Fiji currently has 48 terrestrial protected areas covering 488km²or 2.7% of the nation’s land area. Eight Nature Reserves were established under Forestry Legislation in the 1950-60s- all of these remain but they have never received any formal conservation management. Only three of these have ecological significance- Ravilevu, Tomanivivi and Savura. The Ravilevu Nature Reserve and the Tomaniivi Nature Reserve are currently under advanced plans for de-reservation and a return to native land tenure.
In 1972, a UNDP/World Bank Tourism study recommended eight protected forest areas. Eight years later the National Trust of Fiji and WWF produced a landmark report detailing a proposed system of national parks and reserves along with information on how to establish, develop and mange them. A total of 88 terrestrial and marine sites were identified in seven planning regions. The report promoted ‘eco-development’ for Fiji and provided a Draft Act for the establishment of National parks and reserves. None of the recommendations have ever been fully implemented.
In 1988, the I-Taukei Lands Trust Board (ILTB) supported the first serious ecosystem-based study for forest conservation areas, nominating 15 sites for protection. Three of these sites have been set aside from logging, including Sovi Basin, but management of the other sites is unchanged. Four years after this study, the 1992 State of Environment Report noted that although neighboring Pacific nations had internationally recognized protected areas, Fiji had one. The associated National Environment Strategy (NES) drew up a list of 140 Sites of National Significance, proposing that a formal legislative process be enacted to give them greater protection from destructive development. In the 15 years since the NES, several forest areas have been reserved either through formal leasing arrangements with landowners or through informal agreements. Notable among, these are Waisali, established through a formal lease in 1996; and the ‘ Heritage Parks’ of Bouma and Acaba, the former established as a result of an MOU between the landowners, ILTB, DOF and the New Zealand Government.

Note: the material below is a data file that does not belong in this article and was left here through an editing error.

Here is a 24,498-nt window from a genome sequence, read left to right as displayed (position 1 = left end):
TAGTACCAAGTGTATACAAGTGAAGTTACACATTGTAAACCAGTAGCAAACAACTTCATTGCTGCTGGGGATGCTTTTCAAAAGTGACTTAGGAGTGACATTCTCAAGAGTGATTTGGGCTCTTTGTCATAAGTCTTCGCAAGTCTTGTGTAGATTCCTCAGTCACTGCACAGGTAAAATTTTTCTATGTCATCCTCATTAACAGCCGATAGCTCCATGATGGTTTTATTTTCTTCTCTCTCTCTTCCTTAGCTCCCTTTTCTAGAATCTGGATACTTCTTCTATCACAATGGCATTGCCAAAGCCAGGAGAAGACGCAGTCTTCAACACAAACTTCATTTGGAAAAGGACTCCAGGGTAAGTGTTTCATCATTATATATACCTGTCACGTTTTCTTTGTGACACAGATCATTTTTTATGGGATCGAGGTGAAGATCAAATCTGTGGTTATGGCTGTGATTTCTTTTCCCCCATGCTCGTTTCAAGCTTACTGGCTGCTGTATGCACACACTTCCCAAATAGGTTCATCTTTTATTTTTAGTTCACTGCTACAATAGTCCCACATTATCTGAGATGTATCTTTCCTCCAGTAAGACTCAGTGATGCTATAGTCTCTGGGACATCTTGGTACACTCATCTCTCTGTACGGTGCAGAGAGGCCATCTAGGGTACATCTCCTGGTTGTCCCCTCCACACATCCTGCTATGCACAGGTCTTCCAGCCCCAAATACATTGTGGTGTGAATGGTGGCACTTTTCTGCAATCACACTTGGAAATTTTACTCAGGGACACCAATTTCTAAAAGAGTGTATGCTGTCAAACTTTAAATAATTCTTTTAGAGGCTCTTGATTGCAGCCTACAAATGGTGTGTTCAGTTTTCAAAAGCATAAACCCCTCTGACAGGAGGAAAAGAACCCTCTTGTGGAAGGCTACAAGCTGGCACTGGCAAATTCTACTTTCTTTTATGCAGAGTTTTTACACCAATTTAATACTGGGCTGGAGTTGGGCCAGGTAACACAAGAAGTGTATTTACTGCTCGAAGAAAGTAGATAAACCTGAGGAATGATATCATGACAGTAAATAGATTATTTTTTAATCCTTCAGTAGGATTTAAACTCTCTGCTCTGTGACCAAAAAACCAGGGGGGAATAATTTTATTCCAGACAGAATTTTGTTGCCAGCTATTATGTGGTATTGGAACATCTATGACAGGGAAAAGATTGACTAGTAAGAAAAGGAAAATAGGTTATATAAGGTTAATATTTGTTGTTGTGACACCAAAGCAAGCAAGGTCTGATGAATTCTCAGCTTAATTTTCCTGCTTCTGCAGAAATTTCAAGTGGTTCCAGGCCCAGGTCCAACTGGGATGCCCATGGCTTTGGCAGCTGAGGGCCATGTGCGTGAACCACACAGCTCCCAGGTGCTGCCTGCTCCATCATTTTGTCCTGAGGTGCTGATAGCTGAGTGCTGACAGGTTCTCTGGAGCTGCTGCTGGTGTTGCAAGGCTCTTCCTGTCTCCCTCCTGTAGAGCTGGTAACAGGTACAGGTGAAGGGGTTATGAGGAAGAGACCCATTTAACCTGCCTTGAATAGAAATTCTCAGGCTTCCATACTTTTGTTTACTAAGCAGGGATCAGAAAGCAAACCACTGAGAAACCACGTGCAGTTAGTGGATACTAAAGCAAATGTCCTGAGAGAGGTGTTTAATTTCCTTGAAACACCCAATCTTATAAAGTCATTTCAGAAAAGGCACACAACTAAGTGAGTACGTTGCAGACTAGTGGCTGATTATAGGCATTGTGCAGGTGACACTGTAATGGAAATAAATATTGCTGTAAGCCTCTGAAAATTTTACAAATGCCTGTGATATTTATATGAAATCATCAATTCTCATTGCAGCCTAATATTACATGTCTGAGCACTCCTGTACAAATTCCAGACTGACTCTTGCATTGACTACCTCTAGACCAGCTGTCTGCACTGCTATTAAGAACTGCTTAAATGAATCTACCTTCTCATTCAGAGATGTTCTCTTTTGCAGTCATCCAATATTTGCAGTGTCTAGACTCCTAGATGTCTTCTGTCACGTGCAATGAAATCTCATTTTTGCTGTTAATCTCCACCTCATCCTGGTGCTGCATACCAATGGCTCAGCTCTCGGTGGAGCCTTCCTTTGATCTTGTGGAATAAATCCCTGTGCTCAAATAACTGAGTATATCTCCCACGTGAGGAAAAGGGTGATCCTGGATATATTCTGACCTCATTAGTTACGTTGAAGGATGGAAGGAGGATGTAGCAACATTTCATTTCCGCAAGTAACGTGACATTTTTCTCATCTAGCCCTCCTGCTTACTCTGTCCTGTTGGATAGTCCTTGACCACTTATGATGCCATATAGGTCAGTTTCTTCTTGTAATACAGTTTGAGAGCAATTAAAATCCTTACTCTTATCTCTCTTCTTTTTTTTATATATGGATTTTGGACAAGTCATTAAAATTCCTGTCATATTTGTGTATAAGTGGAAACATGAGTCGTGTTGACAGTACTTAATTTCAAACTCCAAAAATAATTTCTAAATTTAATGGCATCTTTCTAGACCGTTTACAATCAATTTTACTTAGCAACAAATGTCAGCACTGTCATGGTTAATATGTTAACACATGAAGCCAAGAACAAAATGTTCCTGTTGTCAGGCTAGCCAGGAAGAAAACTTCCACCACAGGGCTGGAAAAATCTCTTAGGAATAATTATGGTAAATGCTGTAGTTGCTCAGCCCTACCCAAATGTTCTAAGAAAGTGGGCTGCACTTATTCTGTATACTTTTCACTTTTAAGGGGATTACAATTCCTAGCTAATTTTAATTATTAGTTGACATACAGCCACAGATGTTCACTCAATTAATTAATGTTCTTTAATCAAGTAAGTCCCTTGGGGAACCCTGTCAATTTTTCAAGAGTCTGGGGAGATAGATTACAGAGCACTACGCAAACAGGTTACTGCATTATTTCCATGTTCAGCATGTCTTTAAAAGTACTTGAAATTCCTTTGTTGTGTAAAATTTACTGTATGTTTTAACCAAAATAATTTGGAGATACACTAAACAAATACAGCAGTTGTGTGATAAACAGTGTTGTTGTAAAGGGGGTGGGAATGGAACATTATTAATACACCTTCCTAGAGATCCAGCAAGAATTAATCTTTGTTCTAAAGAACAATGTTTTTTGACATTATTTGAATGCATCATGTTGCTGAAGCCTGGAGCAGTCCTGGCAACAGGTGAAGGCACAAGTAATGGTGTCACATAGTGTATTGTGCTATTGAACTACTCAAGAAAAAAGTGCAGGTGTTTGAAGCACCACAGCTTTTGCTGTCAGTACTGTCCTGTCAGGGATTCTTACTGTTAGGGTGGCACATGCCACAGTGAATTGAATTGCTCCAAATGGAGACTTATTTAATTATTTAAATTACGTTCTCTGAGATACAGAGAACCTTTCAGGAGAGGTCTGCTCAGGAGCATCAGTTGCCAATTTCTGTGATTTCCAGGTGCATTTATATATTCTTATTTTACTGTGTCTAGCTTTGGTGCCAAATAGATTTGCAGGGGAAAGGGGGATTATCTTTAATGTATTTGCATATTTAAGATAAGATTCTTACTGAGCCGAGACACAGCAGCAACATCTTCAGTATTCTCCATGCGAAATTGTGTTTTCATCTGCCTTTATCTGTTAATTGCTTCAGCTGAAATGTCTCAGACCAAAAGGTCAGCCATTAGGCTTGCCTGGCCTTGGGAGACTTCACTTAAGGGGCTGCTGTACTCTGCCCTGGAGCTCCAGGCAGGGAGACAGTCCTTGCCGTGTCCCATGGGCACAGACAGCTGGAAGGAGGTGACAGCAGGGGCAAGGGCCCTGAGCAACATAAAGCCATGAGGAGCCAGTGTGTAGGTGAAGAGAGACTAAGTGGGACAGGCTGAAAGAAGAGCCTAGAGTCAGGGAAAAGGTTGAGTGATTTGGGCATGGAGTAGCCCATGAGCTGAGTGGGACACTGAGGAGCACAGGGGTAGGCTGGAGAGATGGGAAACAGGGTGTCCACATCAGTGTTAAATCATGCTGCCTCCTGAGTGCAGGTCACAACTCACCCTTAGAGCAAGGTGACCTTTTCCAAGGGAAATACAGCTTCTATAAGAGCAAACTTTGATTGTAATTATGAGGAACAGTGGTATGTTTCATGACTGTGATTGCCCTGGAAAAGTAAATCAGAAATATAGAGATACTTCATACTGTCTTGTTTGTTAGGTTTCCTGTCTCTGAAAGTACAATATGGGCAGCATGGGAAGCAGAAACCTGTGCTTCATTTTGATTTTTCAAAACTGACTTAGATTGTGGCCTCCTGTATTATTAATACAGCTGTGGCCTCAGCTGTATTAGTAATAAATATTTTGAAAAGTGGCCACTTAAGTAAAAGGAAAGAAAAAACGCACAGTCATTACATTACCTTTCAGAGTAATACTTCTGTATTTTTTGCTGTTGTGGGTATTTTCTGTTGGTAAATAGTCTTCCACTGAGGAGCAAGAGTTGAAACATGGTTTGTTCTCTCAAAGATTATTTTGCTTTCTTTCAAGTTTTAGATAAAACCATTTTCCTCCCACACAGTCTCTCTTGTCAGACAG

Significantly, the 20,000-hectare Sovi Basin is now well on the way to reserve status with an associated trust fund of landowners. Equally significant has been the establishment of over 200 locally managed marine areas. The Navua Gorge Conservation Area is a privately managed protected area of a site of National Significance, leased by the ILTB on behalf of the landowners. It was subsequently nominated and listed as Fiji’s first Ramsar site, as a wetland of international significance.